Most domesticated cats can live to be around 15 years old, and sometimes even longer, depending on their health. But a lot can change in your cat from the time it is a kitten, enters adulthood and becomes a senior cat.
Your dog is getting older and as they do, you want to be on the lookout for potential health concerns that may impact their quality of life in their later years. Cancer is one such disease your dog can develop as they age and it’s a leading cause of death in older canines. In some cases, cancer is treatable, but it needs to be caught early on. Here are 10 of the most common signs of developing cancer in aging dogs:
Watching your beloved dog grow up is a marvelous thing—from its playful puppy years, to its loyal adult years, and finally, to its senior years. Older dogs, typically aged seven or older, are considered “senior” dogs. At this point in their life, senior dogs will have changed dramatically both inside and out, and it’s our job as pet owners to cater to these changes.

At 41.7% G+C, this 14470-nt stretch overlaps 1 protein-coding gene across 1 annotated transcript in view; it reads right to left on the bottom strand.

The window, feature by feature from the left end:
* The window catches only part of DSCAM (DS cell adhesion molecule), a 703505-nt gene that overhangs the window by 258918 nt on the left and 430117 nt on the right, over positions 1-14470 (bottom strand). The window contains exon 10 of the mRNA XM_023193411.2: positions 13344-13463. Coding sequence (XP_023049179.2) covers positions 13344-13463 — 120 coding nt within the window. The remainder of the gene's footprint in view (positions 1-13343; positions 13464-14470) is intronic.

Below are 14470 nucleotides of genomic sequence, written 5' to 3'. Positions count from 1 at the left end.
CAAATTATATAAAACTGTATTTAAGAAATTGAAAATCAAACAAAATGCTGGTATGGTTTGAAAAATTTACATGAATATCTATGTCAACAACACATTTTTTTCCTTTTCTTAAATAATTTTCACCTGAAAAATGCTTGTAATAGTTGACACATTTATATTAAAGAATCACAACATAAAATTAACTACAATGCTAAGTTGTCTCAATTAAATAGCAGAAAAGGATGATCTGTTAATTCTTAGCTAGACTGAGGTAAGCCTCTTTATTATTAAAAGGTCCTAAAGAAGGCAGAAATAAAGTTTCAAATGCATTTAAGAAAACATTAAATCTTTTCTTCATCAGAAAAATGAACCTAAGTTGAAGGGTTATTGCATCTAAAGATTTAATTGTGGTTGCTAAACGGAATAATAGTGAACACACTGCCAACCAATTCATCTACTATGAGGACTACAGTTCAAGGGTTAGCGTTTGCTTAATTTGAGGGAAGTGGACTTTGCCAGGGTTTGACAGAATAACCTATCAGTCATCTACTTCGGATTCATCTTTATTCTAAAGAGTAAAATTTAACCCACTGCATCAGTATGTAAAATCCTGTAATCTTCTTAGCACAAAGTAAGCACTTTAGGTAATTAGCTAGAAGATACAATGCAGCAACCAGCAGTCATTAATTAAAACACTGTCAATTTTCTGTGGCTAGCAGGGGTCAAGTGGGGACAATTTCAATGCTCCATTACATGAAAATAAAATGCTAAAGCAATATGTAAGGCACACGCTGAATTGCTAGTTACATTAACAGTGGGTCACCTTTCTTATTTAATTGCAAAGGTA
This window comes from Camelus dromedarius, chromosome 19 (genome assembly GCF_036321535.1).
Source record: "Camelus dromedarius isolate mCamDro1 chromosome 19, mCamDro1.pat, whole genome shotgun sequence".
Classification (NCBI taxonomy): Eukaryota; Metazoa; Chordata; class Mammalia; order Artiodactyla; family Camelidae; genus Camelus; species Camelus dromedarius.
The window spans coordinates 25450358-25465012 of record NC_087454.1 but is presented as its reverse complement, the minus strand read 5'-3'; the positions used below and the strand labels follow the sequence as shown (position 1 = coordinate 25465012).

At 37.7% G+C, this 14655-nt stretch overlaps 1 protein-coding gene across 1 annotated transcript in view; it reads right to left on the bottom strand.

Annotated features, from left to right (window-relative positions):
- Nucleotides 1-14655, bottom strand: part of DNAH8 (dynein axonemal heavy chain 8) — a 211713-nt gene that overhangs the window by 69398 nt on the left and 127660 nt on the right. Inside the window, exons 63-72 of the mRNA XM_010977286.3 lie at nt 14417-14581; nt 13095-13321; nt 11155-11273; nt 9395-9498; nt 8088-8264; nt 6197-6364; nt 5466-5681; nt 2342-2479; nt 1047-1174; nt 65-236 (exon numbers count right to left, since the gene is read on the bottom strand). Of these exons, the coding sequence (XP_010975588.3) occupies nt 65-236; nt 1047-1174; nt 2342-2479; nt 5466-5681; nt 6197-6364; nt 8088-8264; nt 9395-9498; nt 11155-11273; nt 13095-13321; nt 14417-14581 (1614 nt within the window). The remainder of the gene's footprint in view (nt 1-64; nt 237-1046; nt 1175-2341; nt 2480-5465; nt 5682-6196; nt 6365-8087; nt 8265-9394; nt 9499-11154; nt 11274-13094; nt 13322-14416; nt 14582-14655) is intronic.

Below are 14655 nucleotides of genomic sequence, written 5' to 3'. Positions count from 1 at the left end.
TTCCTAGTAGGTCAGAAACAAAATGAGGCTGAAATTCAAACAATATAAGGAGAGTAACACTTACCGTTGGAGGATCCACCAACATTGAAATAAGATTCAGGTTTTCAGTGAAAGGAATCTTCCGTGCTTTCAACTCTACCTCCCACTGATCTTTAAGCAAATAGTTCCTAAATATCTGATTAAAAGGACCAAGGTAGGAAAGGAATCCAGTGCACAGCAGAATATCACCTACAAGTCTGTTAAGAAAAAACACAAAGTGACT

For many dogs, their years of running, leaping, bounding and rolling around take a toll on their bodies, specifically their joints. As they age, previously-active dogs may become sluggish, lethargic, slow to move or completely inactive. A common cause of this inactivity is arthritis.
Pets are valued as beloved companions that provide entertainment, company, and in some cases, protection. Outside of these common characteristics are benefits that can enhance any senior’s lifestyle and well-being. For a senior, a pet can help reduce stress, lower blood pressure, ease loneliness, and get exercise. Owning a dog, for example, increases physical activity and social interactions via active dog walking and conversations with other pet owners.
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